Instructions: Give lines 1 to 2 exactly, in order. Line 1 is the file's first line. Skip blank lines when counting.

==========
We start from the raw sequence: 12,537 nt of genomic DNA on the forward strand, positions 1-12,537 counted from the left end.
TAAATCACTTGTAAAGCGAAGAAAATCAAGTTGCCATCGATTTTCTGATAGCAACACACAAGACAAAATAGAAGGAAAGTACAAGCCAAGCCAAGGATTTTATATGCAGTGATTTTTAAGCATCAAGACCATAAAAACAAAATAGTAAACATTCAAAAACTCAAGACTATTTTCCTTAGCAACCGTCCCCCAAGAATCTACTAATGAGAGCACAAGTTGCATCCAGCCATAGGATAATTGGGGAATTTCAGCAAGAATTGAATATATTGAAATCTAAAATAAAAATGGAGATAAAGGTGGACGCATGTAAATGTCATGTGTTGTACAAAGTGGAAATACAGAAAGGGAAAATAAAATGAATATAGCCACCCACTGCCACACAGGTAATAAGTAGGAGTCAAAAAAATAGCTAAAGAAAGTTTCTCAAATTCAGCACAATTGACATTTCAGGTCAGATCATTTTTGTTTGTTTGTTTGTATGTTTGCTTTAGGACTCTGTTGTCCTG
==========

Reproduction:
We start from the raw sequence: 12,537 nt of genomic DNA on the forward strand, positions 1-12,537 counted from the left end.
TAAATCACTTGTAAAGCGAAGAAAATCAAGTTGCCATCGATTTTCTGATAGCAACACACAAGACAAAATAGAAGGAAAGTACAAGCCAAGCCAAGGATTTTATATGCAGTGATTTTTAAGCATCAAGACCATAAAAACAAAATAGTAAACATTCAAAAACTCAAGACTATTTTCCTTAGCAACCGTCCCCCAAGAATCTACTAATGAGAGCACAAGTTGCATCCAGCCATAGGATAATTGGGGAATTTCAGCAAGAATTGAATATATTGAAATCTAAAATAAAAATGGAGATAAAGGTGGACGCATGTAAATGTCATGTGTTGTACAAAGTGGAAATACAGAAAGGGAAAATAAAATGAATATAGCCACCCACTGCCACACAGGTAATAAGTAGGAGTCAAAAAAATAGCTAAAGAAAGTTTCTCAAATTCAGCACAATTGACATTTCAGGTCAGATCATTTTTGTTTGTTTGTTTGTATGTTTGCTTTAGGACTCTGTTGTCCTG